The good thing about the bar being set low …


With a new year comes new resolutions, or, as is often the case, old resolutions that have been “repurposed” for a new year.

The proprietor of this blog, in a ham-fisted attempt to comport with societal norms, will endeavor to improve himself and, more importantly, the lives of those around him by attempting to adhere to several resolutions in 2013.

Some are more serious, others less so; it is up to the reader to determine which is which.

  • Reduce the number of times I refer to idjits and amadáns as “idjits” and “amadáns,” especially if my girls are within earshot.
  • Reduce blood pressure by reducing shopping at Wal-Mart. It has become apparent that saving 5 cents a box on Kraft macaroni and cheese isn’t worth having to put up with idjits and amadáns who shop there. I refer to a) the woman walking down the aisles singing at the top of her lungs; b) the woman carrying on a lengthy dialogue, in 80-decibel tones, with her 2-year-old on why said 2-year-old will not obey her; the man who parks his car directly in front of the store entrance and waits 15 minutes with the motor running and exhaust spewing while his spouse shops; the innumerable parents who yammer on cell phones while their children run screaming through the aisles like Sioux warriors chasing down Custer’s bedraggled 7th Cavalry; etc., ad nauseam.
  • Spend at least some time each night writing my book. I’ve spent the past year pulling research and set Jan. 1, 2013, as the date at which to begin writing. (So far, so good.)
  • Spend more time fishing with my girls.
  • Spend more time catching fish with my girls. Obviously nos. 4 and 5 go together. Long-term, I figure I’ve got a better chance of imparting a life-long love of fishing if they can bring something home to eat once in a while – that is, besides moss and a branch or two.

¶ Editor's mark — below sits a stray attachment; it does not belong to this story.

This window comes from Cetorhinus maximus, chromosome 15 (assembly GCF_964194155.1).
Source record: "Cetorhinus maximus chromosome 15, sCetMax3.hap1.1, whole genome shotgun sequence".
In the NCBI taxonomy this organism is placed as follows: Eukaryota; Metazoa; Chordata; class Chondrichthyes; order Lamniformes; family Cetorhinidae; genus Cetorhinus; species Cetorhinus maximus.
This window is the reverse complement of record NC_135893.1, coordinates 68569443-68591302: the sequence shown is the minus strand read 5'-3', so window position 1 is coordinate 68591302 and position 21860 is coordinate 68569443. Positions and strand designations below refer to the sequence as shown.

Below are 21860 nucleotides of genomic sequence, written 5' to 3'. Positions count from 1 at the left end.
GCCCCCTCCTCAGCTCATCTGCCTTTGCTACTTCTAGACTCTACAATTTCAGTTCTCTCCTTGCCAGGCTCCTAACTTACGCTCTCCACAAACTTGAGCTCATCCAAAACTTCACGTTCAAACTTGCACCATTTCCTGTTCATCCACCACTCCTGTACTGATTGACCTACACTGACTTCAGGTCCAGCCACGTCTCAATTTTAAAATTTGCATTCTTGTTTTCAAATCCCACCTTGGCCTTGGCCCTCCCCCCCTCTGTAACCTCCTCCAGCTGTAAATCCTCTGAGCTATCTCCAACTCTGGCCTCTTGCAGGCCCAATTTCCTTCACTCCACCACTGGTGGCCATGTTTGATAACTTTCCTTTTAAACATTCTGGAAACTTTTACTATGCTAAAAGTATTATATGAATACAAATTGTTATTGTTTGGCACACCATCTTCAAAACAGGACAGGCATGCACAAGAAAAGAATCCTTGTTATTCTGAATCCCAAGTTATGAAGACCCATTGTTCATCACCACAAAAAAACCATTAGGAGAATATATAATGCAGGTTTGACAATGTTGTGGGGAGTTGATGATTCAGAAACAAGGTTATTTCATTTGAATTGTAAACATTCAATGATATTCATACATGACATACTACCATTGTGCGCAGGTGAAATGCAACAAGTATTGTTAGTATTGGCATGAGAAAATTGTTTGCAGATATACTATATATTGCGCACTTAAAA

• Write more letters. I suppose I could have taken out “more” and it would have been equally applicable. This wouldn’t be such an issue, but I’ve never met a phone I’ve liked, so at some point, writing a note becomes important if I’m to let friends and family know I still alive and thrashing. Unfortunately, when you have handwriting that looks like something a semi-literate gibbon would produce, it’s frustrating to take pen in hand and try to scratch out a few lines.
  • Read Robert Graves’ Goodbye to All That, George Orwell’s Homage to Catalonia and Albert Camus’ The Plague. All have been on my “to-read” list for far too long.
  • Take my girls – all my girls, from my wife and the college graduate down to my 9-year-old – to a NASCAR race. Maybe it’s the smell of gas and burning rubber, and the deafening roar of 700-horsepower cars traveling at 180 MPH, but I can’t think of a better way to spend the day. However, reviews from my girls are mixed, with younger generally being more favorably inclined.
  • Catch more beasties. The snakes, turtles, lizards, birds, fish and whatever else we can get our hands on (without them getting bit off or injected with venom) represent just one of the many wonderful things about living near the country. And nothing teaches kids about the world around them like experiencing it.
  • Make sure Ms. Cotton Boll gets the love and attention she deserves. I’m not sure what I did to deserve such a wonderful woman, but being an obtuse sort, I still fail at times to dote on her as I should. Everyone should have as caring and loving spouse as that with which God has blessed me.